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Introduction
 
The New Economic
Imperative
 
The Public
Policy Challenge
to Educational
Attainment
 
Redefining
Accountability: Toward
Performance-Based
Educational Outcomes
 
Changes in the
Governance and
Public Finance of
Education
 
Conclusion:
Changes in
Policy Orientation
 
References
 
 

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Page 2 of 7

  The New Economic Imperative


In the new global economy, prosperity for nations and states requires significantly more workers with higher levels of knowledge and skills. In May 2002, Business Week warned employers of an impending "wrenching manpower and skills shortage," especially of college-educated workers, as labor force growth slows and baby boomers retire, even assuming the current high pace of immigration of recent years (Bernstein 2002). Large proportions of the young Americans available to enter the workforce will come from the low-income and demographic groups that are least well served by American education at all levels-those who have the lowest rates of completing high school and enrolling and persisting in college, including students of color, first generation college-goers, and English language learners.

A recent analysis of U.S. Census data by Graham Toft of the Hudson Institute projects a net increase of people with less than a high school education through 2020 (Toft 2002).3 Although Toft projects modest increases in the numbers of those who are college-educated, his major finding predicts a severe mismatch between educational attainment of young workers and the escalating knowledge and skill requirements of the new economy. According to the 2000 census data, of the 34.6 million 16- to 24-year-olds in the labor force, 47 percent were enrolled in neither high school nor college (U.S. Bureau of Labor Statistics 2001). Clearly, these young people represent a reservoir of workforce knowledge and skills-but only if states and educational institutions see it as their mission to ensure "no child (or adult) left behind."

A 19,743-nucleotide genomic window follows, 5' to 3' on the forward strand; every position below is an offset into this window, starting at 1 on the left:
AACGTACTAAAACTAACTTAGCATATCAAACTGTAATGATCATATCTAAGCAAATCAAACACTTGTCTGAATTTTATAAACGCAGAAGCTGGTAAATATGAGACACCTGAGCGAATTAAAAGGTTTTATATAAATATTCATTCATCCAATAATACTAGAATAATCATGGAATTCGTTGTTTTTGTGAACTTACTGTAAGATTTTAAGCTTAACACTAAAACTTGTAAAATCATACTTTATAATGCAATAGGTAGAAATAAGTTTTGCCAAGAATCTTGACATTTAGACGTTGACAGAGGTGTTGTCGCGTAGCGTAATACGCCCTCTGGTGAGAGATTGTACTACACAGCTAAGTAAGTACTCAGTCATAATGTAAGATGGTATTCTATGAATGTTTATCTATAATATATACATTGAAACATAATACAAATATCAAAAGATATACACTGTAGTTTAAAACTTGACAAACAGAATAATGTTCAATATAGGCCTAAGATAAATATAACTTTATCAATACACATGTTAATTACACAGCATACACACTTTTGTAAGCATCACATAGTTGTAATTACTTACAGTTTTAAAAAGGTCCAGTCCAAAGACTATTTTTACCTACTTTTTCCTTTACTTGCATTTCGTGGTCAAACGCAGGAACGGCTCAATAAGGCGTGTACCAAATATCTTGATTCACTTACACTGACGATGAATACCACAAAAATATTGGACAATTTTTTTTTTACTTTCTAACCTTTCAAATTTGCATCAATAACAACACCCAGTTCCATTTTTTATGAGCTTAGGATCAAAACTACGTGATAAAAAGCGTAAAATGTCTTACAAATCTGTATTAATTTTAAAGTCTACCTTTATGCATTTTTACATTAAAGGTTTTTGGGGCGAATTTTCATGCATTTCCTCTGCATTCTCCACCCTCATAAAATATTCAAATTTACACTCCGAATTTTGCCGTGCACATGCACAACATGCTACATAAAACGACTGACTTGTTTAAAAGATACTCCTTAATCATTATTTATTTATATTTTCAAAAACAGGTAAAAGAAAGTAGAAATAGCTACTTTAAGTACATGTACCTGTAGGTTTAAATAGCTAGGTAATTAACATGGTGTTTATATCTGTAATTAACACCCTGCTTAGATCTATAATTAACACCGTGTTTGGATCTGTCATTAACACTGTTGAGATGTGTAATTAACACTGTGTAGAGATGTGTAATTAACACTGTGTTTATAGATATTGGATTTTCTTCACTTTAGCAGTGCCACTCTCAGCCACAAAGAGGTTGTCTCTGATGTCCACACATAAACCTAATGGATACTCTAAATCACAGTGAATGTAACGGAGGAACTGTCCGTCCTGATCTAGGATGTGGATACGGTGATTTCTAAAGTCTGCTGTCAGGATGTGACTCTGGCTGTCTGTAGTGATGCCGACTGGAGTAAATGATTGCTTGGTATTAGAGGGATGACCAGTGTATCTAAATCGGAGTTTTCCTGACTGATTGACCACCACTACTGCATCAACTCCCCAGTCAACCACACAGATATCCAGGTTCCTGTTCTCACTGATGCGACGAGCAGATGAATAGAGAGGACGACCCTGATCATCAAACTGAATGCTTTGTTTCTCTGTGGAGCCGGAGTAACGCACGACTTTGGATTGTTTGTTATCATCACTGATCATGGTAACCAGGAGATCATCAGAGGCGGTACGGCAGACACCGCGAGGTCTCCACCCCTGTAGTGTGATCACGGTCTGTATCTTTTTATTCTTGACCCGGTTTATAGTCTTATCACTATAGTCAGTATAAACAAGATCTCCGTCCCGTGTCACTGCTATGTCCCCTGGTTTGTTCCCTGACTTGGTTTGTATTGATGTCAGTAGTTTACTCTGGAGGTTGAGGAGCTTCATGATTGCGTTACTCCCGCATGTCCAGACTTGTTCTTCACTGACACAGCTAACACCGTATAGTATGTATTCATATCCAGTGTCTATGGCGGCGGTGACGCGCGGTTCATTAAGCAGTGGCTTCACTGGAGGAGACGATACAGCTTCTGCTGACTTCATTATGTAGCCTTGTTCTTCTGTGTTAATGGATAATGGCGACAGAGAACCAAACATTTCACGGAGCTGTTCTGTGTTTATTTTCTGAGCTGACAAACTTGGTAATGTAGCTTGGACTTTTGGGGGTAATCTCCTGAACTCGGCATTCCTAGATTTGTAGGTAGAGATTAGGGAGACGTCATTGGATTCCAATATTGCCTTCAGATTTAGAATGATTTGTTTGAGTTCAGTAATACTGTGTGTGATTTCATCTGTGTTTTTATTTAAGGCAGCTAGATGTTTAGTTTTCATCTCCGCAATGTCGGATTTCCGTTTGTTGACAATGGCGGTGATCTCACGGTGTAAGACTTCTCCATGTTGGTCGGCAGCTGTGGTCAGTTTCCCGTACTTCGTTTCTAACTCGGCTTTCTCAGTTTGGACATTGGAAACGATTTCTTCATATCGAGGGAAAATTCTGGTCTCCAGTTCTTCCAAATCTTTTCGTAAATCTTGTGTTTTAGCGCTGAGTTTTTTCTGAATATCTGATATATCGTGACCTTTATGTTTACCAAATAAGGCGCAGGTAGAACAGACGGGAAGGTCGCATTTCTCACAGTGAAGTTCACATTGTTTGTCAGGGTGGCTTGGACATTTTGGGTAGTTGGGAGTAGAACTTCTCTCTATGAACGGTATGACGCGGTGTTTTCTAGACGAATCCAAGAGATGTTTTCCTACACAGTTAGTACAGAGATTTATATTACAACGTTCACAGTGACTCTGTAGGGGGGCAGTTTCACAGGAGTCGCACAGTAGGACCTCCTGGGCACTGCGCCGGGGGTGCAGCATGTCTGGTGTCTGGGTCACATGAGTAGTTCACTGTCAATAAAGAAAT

Throughout the world, the pressure to develop human talent by raising educational levels extends to higher education-that is, to education and training beyond high school. The most successful nations in developing human talent through the postsecondary levels will have enormous competitive advantages over those that do not. For the half century that followed World War II, the United States was the leader in extending educational opportunity beyond high school and in raising educational achievement levels. However, despite modest improvements in the 1990s, America's leadership in higher education has eroded; several Western European nations have emulated, pursued, and surpassed the United States in college access and college attainment (Organisation for Economic Co-operation and Development 2001).

According to Roberts Jones, president of the National Alliance of Business, between 1980 and 1997 American postsecondary enrollment grew by an average annual rate of 1.1 percent, while average annual enrollment in China grew by 15.6 percent and in Indonesia by 19.1 percent. If these and other countries sustain such rates, it will take only a few decades for their higher education enrollment rates to surpass those of the United States (Jones 2002).


3See also, U.S. Census Bureau 2000.

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